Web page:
Bringing it down to a more personal level, is the fact that I had the brilliant idea to insert pretty paper into vinyl passport covers or coat the paper in a laminating machine and sew the pieces together protectable by Copyright Law? Um, no. I sincerely wish it was, but that doesn't make it so. Not unless I could prove that every single passport cover I sell is a mini work of art or altered art. That would be very hard to prove. It was a business idea I had. I have often wondered if I'd written down my idea and mailed it to myself (the poor man's Copyright protection) could I make a case that all others who copied me were in violation of that copyright? That's a good question that I didn't ask my lawyer. Since I didn't do that, I didn't bother to ask.
I'd also like to point out, that if (and when, because it's coming loyal fans) I create my very own artwork and make it available as a passport cover, that WILL be protected under Copyright Law. Not because I had an idea to make the passport cover, but because the cover is made from my original work of art. It's a really fine line, but I hope I'm making the difference obvious (as possible, anyway). It also probably goes without saying that my logos, pictures, and written descriptions are all protected under Copyright Law (because those are all tangible mediums of expression).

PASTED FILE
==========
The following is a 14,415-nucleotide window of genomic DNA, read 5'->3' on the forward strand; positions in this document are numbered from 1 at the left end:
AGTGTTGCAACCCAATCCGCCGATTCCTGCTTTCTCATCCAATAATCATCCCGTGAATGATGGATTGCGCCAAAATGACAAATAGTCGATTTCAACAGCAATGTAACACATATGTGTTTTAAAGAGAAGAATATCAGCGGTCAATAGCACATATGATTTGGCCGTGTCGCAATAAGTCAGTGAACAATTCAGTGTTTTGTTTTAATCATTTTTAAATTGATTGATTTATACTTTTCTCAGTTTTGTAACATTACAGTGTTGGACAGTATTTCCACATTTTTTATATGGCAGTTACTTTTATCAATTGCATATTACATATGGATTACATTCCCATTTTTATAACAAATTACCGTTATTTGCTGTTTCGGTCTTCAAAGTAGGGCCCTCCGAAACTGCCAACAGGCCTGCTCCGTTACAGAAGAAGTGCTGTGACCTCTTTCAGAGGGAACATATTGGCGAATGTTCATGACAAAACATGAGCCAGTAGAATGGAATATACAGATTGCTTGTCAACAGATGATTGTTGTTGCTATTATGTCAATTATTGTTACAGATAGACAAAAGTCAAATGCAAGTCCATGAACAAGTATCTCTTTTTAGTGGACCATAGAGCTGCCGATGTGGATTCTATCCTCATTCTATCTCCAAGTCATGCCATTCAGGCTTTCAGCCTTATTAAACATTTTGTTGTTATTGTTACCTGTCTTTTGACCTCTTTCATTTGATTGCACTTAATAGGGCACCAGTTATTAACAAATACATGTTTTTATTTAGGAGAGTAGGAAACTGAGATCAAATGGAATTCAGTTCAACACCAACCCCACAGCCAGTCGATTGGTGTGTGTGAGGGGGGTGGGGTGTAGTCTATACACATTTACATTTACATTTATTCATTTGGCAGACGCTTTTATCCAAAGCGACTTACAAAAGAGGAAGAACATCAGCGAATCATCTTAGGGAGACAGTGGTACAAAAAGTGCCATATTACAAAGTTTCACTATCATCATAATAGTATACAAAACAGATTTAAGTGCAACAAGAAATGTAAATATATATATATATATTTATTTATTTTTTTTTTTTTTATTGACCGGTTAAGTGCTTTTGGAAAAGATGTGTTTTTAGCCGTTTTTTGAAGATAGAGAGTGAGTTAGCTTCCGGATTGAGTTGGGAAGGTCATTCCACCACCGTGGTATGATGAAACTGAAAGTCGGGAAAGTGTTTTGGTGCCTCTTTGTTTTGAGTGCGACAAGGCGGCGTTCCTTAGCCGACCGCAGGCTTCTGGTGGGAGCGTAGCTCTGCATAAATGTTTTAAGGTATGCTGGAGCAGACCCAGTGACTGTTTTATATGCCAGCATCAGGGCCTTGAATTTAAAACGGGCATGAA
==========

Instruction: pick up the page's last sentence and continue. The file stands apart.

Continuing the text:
Copyright DOES however, protect your ideas if you have it documented as a pattern. So taking 2 already existing items (paper and vinyl) and putting them together was an idea (not protectable). But taking fabric, linen, a concept (idea) of a travel document holder and designing my own new pattern to make said Travel Wallet, is most definitely protected by Copyright Law. The pattern is my own original design and before I listed anything, I did make sure to protect myself by documenting my pattern. So, no one had permission to make my Travel Wallet unless I decide to offer the pattern for sale. And if I offer the pattern for sale, I have the right to dictate the means of use for that pattern. Meaning I can require, by law, that the pattern be used for personal use only and products cannot be sold using my pattern.